BY ANN THELEN
When John Dvorak retires in March from his role with the Iowa Association of Electric Cooperatives (IAEC), people will miss his positive energy, knowledge and above all, his commitment to helping co-op employees go home safely each day.
For the past decade, Dvorak has served as IAEC’s Director of Safety and Loss Control, working with electric cooperatives across the state to provide safety training and general work procedures training while promoting a proactive safety culture. Before joining IAEC, Dvorak worked for Chariton Valley Electric Cooperative in south central Iowa for more than 30 years as a lineman and operations manager.
During his career, Dvorak has witnessed industry changes, technological advancements and an evolving safety culture. He is passionate about safety, and his enthusiasm is contagious. It’s contributed to the depth of safety programs across Iowa and fostered a culture where employee and member safety is always the No. 1 priority for electric cooperatives.
“Since John’s first day at IAEC, his focus was to build on and improve the safety program for electric cooperatives and the members they serve. With John’s leadership, the entire safety team has incorporated many new and innovative safety education and training ideas. His commitment and dedication have allowed us to emphasize the importance of safety and have taken the safety program to the next level. He has transformed IAEC’s safety program and is leaving it in a better place than when he started. We are grateful for John’s dedication to Iowa’s electric cooperatives,” says Chuck Soderberg, executive vice president and general manager, Iowa Association of Electric Cooperatives.
We recently sat down with Dvorak, where he shared some of his career experiences.
Tell us about how your career started with Iowa’s electric cooperatives.
I graduated from the Powerline Program at Northwest Iowa Community College in Sheldon and immediately started working for Chariton Valley Electric Cooperative (CVEC) as a lineman, earning $5.63 per hour. Coming out of school, my biggest fear was getting burned while working on power lines and equipment. Working in this industry can be unforgiving, and I was fortunate to have mentors at CVEC who taught me to do things right the first time, even if it takes longer.
You’ve worked a lot of long hours during storms and outages. What are some situations that stand out in your memory?
The coldest weather I ever worked in was a day with a windchill of 85 degrees below zero. Ice storms are long, tough days. During one of those storms, I once worked 42 hours consecutively and slept in coveralls at a hotel with no power for two nights. It’s what we do, and it’s in our DNA. Co-op members depend on us, and there is nothing cooler than restoring power and seeing the lights come back on. Working in the heat can be even worse. When I started, staying hydrated while working out in the sun with high heat and humidity was challenging. Today, there are products on the market, such as Gatorade, which are game-changers for this type of work.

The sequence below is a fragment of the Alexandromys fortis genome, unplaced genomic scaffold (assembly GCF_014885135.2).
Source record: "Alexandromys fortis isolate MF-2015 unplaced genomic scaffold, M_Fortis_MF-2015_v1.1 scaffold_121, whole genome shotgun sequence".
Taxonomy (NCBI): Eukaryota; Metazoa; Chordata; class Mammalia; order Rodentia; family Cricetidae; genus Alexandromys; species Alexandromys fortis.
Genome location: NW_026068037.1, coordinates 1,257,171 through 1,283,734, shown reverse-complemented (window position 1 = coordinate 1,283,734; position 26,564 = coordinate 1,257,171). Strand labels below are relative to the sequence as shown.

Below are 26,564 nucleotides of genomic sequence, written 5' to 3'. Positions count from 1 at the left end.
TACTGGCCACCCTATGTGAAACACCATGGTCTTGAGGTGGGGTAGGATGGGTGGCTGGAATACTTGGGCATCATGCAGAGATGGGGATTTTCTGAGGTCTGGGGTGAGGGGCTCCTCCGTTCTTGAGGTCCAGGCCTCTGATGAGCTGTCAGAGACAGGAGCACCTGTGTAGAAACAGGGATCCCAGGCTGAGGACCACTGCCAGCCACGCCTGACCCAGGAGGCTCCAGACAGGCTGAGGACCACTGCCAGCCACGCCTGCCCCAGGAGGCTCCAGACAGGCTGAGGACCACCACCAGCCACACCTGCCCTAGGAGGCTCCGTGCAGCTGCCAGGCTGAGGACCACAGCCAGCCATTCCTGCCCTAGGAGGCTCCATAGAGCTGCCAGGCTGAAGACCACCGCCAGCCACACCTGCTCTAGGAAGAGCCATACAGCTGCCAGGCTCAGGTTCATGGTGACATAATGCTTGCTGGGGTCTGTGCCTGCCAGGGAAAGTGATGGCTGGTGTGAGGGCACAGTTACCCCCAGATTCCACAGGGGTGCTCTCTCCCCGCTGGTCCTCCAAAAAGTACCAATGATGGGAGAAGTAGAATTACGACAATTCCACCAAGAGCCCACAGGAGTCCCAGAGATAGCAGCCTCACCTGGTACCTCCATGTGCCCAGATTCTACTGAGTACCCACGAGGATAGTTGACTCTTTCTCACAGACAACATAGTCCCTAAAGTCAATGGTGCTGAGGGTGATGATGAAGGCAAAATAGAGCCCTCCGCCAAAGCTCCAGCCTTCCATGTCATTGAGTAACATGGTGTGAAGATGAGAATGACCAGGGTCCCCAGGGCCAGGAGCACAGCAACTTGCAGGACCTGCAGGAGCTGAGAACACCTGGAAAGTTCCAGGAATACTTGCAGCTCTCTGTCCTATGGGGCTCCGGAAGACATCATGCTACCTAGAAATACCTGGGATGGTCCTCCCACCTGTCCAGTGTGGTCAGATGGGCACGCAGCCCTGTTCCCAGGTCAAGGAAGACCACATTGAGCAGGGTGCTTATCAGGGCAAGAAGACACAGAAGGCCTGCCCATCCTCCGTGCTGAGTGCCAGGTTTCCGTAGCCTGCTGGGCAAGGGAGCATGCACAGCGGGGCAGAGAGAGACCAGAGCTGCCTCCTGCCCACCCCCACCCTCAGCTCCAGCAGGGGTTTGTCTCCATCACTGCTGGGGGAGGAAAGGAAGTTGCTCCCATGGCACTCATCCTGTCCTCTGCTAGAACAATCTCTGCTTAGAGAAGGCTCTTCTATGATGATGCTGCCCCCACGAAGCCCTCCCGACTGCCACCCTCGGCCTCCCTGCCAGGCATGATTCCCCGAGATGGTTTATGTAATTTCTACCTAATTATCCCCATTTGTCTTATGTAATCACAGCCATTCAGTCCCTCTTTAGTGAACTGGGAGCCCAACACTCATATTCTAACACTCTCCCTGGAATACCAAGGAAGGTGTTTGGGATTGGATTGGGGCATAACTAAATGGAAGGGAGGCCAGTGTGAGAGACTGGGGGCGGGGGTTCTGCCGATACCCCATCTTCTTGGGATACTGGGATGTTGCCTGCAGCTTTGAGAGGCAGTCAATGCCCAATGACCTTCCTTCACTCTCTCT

What is it like to be a lineman?
It’s fulfilling work to know that we’re helping to power homes and businesses that ultimately improve the quality of life in areas served by electric cooperatives. Line work is demanding on your body and family. The daily grind of climbing in and out of ditches, climbing poles and construction aspects take a toll over time. It can be worrisome for our families, knowing that severe injuries and fatalities are possible if we don’t have our minds 100% on the task at hand. Through my role at IAEC, it’s been gratifying to help linemen hone their safety skills and have a mindset of safety first.
How has technology improved for line crews since your career started in the 1970s?
Technology has transformed nearly everything from the trucks and equipment to the apparel linemen wear. On the jobsite, there are better warning devices, such as lights and alarms. The trucks are bigger with rotating and elevating buckets that extend farther to reach line equipment. Many of the boom and digger trucks are now four-wheel drive. We also have more computers and Automated External Defibrillators on the trucks. Hydraulic and battery-operated tools have improved the efficiency and effectiveness of the equipment. Technology has also improved clothing with flame-retardant and high-visibility materials. Cell phones have drastically improved communication. From a power generation perspective, wind, solar, electric vehicles and battery technologies have emerged and will likely continue to change the energy landscape.
What accomplishments are you most proud of in your role at IAEC?
Knowing that our training programs helped prevent an injury or saved a life is always at the very top of the list. In addition, I’m proud of developing the four-year linemen apprenticeship training program. The U.S. Department of Labor-certified program includes 7,000 hours of online and hands-on training, study and tests. We saw a need for this type of program for electric cooperatives in Iowa and worked to implement this rigorous training effort. Working on power lines is an unforgiving business and specialized training is needed. Today, almost every state has an apprenticeship training program.
In his retirement, it’s unlikely the energetic safety leader will sit still for very long. His priority will be spending more time with his wife of 45 years, Linda – who was his high school sweetheart – and daughter, Kristine, and son, Aaron, along with their families. The first stop on the road to retirement, however, will be on sunny beach in Florida where he’ll proclaim, “I made it!” And, he’ll be right. John Dvorak always made it a better environment when he was around. Whether it was sharing his expertise, a smile or laugh, he has made Iowa’s electric cooperatives safer and will be missed.
Ann Thelen is the editor of Living with Energy in Iowa.